Compared with profits per partner at other leading West Coast firms such as Orrick Herrington & Sutcliffe and Wilson Sonsini Goodrich & Rosati, which reported averages of £513,000 and £472,000 respectively, Clifford Chance was significantly ahead at £644,000.

Burns also argues that with Clifford Chance’s top of lockstep, which last year reached £734,000 ($1.2m), the firm is challenging other firms in the region in terms of remuneration.

But one source close to Clifford Chance says: “Lockstep at Clifford Chance has become an icon to not talk about other things.”

So what other impediments are there? Does the sheer size of Clifford Chance, for example, mean it is difficult to get partners voted in quickly?

“I don’t see that as a problem,” says Burns. “We have firms in California where you have to meet every single partner. It’s exhaustive.”

Could it be the recent multimillion-dollar law suit launched against Snow and Clifford Chance by former Brobeck members that is giving potential laterals the collywobbles?

Or could it simply be, as Burns says, that the firm is holding out for quality?

The fact remains, though, that Clifford Chance has failed to attract a single lateral since opening 16 months ago.

Whatever the reason, this is just one of a number of issues that is overshadowing an office that has clearly made progress. Although the firm concedes that it still has some way to go, highly praised individuals such as Burns and Torpey are nevertheless credited with pulling it in the right direction.

The next step must be to cast off any anchors that are dragging down the West Coast and let the achievements of the many talented lawyers shine through.

They seek him here…
Tower Snow has enjoyed a prolific career on the West Coast. From 16 years at Orrick Herrington & Sutcliffe, where he served as head of litigation, he then left to establish the San Francisco branch of New York’s Shearman & Sterling. In 1995 he moved across to Brobeck Phleger & Harrison, where he became chairman after just three years.

Snow’s eventual exit from Brobeck was dramatic; it came when he was expelled from the partnership as news of the Clifford Chance deal permeated the market.

If Clifford Chance partners did initially have worries over how long Snow would stay at the firm, as reported in The Lawyer last year, it appears these fears have been quelled. There are rumours that Snow (and possibly other members of the Brobeck team) signed an agreement that would see him stay at Clifford Chance for two years. Whether this deal, if it exists, was a pure lock-in deal or a guaranteed-profits package is not clear.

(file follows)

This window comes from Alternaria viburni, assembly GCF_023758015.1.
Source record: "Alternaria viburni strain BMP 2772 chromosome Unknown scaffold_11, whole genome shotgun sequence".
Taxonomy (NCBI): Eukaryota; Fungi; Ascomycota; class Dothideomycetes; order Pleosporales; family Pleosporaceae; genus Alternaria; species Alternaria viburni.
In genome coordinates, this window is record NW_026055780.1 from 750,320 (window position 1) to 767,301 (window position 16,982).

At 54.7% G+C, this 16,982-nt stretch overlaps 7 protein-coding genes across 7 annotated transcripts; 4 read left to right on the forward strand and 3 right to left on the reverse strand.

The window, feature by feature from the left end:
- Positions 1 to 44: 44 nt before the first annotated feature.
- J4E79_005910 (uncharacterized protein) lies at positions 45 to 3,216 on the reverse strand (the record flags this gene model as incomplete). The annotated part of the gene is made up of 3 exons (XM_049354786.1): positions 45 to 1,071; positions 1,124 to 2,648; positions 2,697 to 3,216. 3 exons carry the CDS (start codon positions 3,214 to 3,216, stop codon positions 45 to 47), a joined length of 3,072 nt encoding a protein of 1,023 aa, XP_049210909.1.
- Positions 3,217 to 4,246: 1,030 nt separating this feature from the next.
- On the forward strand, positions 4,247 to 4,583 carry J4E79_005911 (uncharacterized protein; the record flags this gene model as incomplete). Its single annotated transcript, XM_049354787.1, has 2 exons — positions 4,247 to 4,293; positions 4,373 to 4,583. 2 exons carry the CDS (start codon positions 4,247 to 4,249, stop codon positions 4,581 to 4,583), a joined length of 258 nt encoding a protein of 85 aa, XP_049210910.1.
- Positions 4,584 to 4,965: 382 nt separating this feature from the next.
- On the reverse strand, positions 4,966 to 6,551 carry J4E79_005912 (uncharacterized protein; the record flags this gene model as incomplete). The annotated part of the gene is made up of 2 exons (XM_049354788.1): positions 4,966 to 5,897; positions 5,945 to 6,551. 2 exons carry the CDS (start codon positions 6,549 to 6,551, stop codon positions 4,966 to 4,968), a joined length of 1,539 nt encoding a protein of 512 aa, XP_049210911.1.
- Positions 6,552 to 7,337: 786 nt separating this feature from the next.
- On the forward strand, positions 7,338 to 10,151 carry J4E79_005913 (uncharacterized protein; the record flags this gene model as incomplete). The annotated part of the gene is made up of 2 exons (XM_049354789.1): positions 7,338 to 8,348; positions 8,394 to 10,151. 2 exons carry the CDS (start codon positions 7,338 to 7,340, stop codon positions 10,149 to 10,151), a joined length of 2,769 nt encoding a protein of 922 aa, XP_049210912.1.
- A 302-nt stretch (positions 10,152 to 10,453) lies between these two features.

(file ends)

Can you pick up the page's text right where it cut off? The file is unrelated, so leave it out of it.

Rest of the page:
Jim Burns, managing partner of the West Coast practice and member of the Americas management group, declined to comment on any “internal arrangements”. He does say, though, that the end of the two-year period is a benchmark for the office. “We plan to be here for much longer than two years,” he says. “But two years signals the ramp-up phase in establishing and reaching the initial build-out of the office.”

Ironically, it seems relations between the Brobeck faction and its original East Coast champions hit a bump in the road relatively early on.

A seminal point, say sources, was the reported lunch that Snow convened with a room-busting group of around 20 legal recruiters.

In the true spirit of Clifford Chance, this lunch was Snow’s own grand gesture. But not only was he throwing down the gauntlet to his West Coast rivals by hiring an army of headhunters, Snow was also sending out a signal to his East Coast partners that said: “I’ve arrived.”

However, this broad-brush, and some would argue crude, approach to hiring did not, it seems, go down well with his East Coast cousins. They favoured a more personal one-on-one method of recruiting. The view was that Snow was flooding the market and effectively ‘siccing’ the headhunters on each other.

As one lawyer says: “I think that [Snow] is a visionary and a fine lawyer, but I’m not sure that his priorities were the same as Clifford Chance’s. I think his priorities differed.” Curiously, Snow’s role at the firm seems to have morphed compared with when he first joined.

In Clifford Chance’s original press release, dated 30 May 2002, announcing the Brobeck laterals, it read: “The new West Coast practice will be led by Tower Snow.”

And yet internally, the line is that Snow is now taking a more back seat role at the firm. “I don’t see it as that,” Burns emphasises. “[Snow’s] role is different here than it was at Brobeck. He’s still visible.”

In recent weeks, Snow has been visiting the firm’s New York offices and some of the Asia-based practices, as well as carrying on his duties in introducing Clifford Chance to new clients. It is also understood that Snow has gone back into fee-earning – a sensible move given Clifford Chance partners’ ever-shortening fuse concerning individuals’ billing rates.